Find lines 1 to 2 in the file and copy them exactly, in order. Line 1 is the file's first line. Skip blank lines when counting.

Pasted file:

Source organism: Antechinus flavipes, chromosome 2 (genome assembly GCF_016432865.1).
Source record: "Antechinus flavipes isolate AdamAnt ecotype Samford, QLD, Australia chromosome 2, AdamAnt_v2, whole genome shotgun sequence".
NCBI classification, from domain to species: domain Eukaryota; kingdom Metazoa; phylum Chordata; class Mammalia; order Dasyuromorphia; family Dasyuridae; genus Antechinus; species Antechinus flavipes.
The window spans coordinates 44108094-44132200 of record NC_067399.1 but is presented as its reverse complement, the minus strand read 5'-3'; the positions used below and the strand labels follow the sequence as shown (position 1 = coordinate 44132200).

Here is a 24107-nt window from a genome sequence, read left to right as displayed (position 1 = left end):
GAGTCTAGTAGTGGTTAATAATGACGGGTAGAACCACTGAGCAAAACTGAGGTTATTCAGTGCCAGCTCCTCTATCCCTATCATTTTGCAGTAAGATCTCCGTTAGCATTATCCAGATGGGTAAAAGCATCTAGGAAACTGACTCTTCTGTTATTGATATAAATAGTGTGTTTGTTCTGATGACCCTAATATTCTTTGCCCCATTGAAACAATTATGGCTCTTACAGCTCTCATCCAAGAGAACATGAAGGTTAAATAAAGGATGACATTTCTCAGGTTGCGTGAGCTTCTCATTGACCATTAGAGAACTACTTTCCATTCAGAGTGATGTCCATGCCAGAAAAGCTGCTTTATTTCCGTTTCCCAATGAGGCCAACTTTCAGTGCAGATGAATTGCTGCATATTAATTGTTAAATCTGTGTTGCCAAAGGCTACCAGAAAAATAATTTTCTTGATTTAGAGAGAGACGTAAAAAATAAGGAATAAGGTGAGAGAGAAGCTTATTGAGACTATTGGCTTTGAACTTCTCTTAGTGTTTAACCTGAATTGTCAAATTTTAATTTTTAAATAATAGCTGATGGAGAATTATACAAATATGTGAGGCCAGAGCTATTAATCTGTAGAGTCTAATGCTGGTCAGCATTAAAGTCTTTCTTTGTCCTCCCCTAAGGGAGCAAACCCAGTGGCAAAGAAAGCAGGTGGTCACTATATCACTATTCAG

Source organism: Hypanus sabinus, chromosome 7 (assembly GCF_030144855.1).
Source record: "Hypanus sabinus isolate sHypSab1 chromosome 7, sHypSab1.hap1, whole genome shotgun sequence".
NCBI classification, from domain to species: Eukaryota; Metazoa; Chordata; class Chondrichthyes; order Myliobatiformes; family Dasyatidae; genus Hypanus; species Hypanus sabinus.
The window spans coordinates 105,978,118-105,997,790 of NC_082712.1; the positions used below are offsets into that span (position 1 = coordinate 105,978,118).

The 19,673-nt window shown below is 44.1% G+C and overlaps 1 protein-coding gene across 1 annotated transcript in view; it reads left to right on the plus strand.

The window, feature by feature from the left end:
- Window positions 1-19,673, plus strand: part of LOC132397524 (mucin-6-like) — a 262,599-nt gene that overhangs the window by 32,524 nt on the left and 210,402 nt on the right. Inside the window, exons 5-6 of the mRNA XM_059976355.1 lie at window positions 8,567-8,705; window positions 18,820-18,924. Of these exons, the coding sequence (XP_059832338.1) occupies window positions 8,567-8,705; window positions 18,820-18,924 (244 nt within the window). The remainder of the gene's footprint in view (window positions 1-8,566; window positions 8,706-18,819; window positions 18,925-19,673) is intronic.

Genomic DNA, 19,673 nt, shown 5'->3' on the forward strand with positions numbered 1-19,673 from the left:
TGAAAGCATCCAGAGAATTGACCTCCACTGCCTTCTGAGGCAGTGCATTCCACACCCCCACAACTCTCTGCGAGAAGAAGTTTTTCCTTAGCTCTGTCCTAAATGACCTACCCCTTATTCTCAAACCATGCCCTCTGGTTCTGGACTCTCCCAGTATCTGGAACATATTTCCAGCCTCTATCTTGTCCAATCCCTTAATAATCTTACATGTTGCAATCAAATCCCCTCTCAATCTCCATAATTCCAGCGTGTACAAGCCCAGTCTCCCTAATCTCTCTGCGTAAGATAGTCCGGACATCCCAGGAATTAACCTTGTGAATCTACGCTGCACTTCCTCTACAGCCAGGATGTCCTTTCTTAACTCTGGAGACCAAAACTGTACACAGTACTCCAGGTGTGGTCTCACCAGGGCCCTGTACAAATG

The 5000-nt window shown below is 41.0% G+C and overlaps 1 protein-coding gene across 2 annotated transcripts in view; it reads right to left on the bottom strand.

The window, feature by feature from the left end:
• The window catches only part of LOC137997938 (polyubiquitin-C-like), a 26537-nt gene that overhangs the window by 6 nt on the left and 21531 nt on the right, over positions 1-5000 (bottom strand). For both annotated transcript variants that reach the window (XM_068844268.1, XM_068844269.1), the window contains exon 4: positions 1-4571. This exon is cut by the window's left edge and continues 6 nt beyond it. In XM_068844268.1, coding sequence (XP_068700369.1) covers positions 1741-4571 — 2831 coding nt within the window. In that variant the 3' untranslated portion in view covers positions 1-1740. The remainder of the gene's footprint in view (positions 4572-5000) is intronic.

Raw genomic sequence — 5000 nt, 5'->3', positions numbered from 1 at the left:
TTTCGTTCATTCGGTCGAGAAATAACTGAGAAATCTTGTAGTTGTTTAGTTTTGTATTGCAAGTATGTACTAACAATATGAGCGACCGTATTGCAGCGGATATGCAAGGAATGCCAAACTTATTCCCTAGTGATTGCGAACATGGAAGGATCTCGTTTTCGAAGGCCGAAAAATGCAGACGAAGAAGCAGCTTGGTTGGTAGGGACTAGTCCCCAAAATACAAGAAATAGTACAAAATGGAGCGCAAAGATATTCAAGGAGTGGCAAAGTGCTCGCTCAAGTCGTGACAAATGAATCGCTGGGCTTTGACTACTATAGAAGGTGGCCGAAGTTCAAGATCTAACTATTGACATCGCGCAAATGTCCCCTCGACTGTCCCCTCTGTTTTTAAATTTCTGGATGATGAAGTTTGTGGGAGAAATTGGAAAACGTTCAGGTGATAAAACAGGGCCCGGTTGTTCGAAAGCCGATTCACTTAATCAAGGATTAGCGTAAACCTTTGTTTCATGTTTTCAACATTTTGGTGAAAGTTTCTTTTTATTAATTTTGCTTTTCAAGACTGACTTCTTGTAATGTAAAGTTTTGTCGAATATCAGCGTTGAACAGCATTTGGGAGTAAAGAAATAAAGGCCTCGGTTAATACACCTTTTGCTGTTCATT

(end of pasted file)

Source organism: Antechinus flavipes, chromosome 2 (genome assembly GCF_016432865.1).
Source record: "Antechinus flavipes isolate AdamAnt ecotype Samford, QLD, Australia chromosome 2, AdamAnt_v2, whole genome shotgun sequence".